“The G7 must announce real finance through grants and stop turning a blind eye while the world’s poorest and most marginalised, including women and girls in the Global South, are hit hardest by devastating cyclones, floods and rising sea levels.”

Sven Harmeling, Global Policy Lead Climate Change and Resilience, CARE International: “G7 countries have failed to provide more clarity on how they intend to scale-up climate finance in order to meet the 100 billion goal. Another vague reaffirmation of this goal provides little certainty to those people in developing countries facing immediate and severely harmful climate impacts, in particular poor women and girls.

“Germany’s announcement to increase finance from €4 billion to €6 billion per year by 2025 at the latest is at least a more concrete step in the right direction, after a lot of public pressure. However, while not ruling it out it falls short of the needed doubling by 2025, and 50% for adaptation finance is a must.”

Manuel Pulgar-Vidal, WWF Global Lead Climate & Energy: “The announcement on the climate crisis from the seven countries with the world’s largest economies, was welcome.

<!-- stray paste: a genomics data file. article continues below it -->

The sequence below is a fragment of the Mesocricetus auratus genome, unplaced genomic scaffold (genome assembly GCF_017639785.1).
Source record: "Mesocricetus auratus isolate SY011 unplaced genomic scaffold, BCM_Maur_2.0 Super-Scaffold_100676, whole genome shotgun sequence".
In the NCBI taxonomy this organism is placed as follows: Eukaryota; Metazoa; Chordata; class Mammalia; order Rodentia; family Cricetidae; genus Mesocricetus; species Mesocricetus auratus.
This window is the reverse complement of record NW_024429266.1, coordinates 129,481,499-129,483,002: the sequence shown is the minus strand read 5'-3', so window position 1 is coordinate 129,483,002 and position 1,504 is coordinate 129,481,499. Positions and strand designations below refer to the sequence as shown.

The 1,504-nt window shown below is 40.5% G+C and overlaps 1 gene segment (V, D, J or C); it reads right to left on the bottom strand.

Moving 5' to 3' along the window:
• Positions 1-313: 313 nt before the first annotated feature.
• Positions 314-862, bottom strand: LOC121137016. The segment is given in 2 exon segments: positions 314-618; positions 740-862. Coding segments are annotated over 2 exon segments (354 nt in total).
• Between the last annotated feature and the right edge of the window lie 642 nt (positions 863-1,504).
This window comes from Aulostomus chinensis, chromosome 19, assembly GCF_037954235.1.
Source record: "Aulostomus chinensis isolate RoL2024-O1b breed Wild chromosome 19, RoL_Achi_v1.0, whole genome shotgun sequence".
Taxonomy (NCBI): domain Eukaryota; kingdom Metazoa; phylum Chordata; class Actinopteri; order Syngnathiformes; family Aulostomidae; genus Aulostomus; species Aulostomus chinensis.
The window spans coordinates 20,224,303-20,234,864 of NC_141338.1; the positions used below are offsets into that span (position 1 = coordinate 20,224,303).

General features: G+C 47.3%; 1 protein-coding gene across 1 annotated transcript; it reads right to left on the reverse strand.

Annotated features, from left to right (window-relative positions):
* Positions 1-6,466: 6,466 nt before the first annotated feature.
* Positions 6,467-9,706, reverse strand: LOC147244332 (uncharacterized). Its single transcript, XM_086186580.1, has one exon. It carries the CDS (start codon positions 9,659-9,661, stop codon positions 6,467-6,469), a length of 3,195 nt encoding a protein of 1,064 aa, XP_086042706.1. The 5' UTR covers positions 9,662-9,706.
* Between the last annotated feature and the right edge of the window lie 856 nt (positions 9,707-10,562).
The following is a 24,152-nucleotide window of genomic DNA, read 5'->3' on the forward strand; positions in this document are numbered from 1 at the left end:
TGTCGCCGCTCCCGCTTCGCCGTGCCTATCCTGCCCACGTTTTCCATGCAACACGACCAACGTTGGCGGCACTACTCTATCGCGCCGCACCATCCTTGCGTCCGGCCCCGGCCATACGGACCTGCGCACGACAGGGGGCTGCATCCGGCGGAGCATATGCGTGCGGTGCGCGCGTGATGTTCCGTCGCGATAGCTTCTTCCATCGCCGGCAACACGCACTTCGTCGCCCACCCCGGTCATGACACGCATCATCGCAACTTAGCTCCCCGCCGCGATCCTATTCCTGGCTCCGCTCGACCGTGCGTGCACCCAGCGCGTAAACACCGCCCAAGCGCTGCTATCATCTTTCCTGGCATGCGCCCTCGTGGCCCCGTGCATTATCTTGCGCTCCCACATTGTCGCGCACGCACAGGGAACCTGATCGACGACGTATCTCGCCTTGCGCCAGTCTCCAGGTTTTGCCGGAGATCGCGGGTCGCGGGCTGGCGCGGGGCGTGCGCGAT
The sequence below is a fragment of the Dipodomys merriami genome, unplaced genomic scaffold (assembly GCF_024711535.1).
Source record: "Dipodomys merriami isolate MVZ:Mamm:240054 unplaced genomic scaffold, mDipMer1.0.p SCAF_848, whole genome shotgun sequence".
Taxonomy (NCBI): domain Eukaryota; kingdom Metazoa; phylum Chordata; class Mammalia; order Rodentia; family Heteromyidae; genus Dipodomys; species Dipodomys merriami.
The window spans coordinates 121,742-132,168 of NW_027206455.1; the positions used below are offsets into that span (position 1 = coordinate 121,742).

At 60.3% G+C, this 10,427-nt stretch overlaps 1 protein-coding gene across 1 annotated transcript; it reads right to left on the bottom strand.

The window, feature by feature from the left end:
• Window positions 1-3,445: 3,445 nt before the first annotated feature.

“We need this kind of political momentum to spur even more ambitious climate action.

“Sadly, the comments from the G7 were not ‘one giant leap for (human)kind’ that we need and expected. It was more like ‘one (positive) small step’. Nevertheless, there is time, before the most important November meeting of the UN climate talks since Paris, to step up efforts to match the abyss we are staring into. We need politicians to be single-minded about this unprecedented challenge.

“The announcement on coal is exactly the scale of action we need to see from world leaders. But in the glaring reality of unrelenting climate impacts, affecting mainly the most vulnerable countries and communities, we must be talking about ending exploration and mining of all fossil fuels.

“We have to speak about cancelling fossil fuel subsidies and increasing support to boldly accelerate the already important rhythm in renewable energy and nature-based solutions up-take, all in a just transition to a new, climate- and nature-aligned economy. We are calling for leaders to create a Global Commission for Economy and Nature, acknowledging that economic prosperity is dependent on a healthy and diverse planet.

“Finally, we are talking about the richest countries shaping our future. These countries must, must, do more to provide desperately needed finance. They must align all public finance towards a climate- and nature-positive, equitable global economy and firmly regulate private financial flows to that same direction.”